Statue of slave-holding founder on FSU campus to be moved
A two-year campaign by FSU students to move a statue of a man once thought to be FSU’s founder and to rename the law school has mostly succeeded.
Frances Epps, former mayor of Tallahassee, slave owner, and grandson of Thomas Jefferson has graced the grounds outside FSU’s administration building for almost two decades.
He won’t be there much longer.
“We found that he was not 'the' founder, he was among a lot of folks who worked on the establishment of Florida State University," said FSU President John Thrasher.
Thrasher will also be asking the Legislature to rename BK Roberts Hall, the main law school building.
Roberts was Chief Justice of the State Supreme Court and he thwarted a black man, Virgil Hawkins, from attending UF’s law school.
“His opinions in that case clearly circumvented the United States Supreme Court and I believe violated the rule of law in that case," said Thrasher.
However, Thrasher didn’t adopt one of three recommendations.
The building named for Epps won’t change, and the statue, which is a couple of hundred feet away, is likely to be moved inside.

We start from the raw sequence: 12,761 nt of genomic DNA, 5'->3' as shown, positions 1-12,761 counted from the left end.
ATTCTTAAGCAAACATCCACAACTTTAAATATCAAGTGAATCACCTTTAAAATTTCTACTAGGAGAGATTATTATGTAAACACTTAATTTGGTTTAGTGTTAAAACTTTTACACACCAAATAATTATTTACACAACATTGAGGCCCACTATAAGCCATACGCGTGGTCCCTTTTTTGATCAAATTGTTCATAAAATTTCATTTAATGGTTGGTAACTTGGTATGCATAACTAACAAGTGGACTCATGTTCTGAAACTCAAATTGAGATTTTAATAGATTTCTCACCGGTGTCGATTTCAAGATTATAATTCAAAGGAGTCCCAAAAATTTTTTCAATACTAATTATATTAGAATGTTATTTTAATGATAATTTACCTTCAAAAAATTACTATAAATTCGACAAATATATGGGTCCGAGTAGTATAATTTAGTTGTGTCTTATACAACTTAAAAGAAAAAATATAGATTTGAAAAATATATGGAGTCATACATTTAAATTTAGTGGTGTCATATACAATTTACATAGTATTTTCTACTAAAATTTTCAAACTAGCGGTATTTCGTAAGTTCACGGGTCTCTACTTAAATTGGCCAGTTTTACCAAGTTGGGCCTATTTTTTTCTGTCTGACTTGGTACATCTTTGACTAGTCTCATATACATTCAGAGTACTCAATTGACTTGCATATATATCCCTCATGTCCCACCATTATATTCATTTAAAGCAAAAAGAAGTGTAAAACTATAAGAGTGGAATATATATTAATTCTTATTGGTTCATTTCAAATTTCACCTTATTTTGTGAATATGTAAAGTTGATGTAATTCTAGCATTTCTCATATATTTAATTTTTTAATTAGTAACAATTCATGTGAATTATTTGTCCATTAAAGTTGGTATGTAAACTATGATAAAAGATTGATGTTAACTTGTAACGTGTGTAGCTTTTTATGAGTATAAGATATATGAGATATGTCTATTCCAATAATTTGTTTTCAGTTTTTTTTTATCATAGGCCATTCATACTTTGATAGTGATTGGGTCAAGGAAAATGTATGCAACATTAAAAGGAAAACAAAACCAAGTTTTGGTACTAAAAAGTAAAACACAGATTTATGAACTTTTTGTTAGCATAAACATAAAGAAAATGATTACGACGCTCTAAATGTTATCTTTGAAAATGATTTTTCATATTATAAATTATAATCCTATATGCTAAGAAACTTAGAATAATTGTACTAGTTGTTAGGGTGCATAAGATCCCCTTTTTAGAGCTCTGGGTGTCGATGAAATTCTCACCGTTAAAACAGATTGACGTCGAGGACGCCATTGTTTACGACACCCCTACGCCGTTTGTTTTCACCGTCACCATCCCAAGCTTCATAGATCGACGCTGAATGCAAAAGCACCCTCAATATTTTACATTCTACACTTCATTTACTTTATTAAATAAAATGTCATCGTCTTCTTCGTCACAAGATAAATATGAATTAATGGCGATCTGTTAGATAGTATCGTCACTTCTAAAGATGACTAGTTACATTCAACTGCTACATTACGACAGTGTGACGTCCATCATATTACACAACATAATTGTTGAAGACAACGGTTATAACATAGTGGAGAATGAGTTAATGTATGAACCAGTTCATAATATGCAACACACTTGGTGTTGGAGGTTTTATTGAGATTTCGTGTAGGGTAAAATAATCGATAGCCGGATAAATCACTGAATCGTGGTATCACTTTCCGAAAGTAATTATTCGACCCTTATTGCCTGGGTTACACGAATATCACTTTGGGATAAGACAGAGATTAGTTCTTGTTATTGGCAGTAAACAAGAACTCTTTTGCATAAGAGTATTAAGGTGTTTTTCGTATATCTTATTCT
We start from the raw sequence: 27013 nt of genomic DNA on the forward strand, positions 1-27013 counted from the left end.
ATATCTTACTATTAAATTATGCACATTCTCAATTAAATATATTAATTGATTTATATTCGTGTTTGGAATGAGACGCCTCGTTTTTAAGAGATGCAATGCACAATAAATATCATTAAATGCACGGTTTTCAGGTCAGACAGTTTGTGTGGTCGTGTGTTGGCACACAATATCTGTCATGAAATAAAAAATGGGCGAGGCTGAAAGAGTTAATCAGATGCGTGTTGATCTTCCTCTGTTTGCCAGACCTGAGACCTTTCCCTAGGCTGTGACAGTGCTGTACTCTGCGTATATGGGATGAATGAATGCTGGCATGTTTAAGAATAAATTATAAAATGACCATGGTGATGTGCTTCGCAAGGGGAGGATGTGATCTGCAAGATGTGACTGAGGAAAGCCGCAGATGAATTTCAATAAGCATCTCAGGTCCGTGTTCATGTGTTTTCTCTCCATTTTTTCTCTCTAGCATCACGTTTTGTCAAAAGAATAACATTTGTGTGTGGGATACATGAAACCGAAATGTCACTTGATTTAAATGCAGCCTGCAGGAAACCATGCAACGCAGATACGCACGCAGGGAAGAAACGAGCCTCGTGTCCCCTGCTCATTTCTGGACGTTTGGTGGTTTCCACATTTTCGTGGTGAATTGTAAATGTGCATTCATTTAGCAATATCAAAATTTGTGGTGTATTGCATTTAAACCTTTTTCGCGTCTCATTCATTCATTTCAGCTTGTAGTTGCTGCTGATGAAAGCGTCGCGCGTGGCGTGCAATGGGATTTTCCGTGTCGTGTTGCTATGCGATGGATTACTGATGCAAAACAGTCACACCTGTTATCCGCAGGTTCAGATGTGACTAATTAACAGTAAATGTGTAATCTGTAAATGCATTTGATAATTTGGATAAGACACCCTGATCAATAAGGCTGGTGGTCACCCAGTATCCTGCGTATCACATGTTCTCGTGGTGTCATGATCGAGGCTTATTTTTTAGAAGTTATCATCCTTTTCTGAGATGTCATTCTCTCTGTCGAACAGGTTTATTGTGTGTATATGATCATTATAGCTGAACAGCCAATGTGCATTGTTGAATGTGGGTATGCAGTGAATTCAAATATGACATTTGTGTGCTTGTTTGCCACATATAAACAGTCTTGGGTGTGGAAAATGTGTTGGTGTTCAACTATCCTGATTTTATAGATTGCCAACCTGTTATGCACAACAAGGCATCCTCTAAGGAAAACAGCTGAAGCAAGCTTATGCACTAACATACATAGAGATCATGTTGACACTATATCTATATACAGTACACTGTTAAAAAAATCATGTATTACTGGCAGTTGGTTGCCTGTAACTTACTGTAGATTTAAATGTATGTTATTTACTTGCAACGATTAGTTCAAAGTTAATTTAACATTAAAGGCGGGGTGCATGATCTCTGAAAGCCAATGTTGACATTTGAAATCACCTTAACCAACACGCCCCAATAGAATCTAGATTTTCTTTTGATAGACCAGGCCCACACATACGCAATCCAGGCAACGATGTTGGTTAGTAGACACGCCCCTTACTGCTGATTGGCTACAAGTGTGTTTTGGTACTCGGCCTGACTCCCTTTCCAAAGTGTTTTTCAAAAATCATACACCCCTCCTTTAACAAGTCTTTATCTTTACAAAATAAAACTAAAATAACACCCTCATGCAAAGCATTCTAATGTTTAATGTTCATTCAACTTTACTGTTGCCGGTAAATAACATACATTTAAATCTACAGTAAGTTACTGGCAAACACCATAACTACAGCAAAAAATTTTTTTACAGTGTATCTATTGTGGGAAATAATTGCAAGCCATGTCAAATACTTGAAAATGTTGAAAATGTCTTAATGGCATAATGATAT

Freshman Seth Ravenna thinks the punishment fits the crime.
“He did own some slaves and stuff, but he should still be involved in this place," said Revenna.
The Students for a Democratic Society spent two years pushing for Epps' removal.
“The way that Epps handled law enforcement during his time as Justice of the Peace and as Mayor was a very racist, anti-abolitionist, pro-slavery way to do law enforcement," said member Maddie Hendrick.
SDS says it will continue to try and remove Epps' name from the criminology building.
Chris Epps, Francis Epps' great, great, great, great, great grandson said in a statement, “I am proud of my ancestor's role as one of the prominent figures that helped establish Florida State University and I am happy to hear that President Thrasher will honor that legacy by preserving the name of Eppes hall.”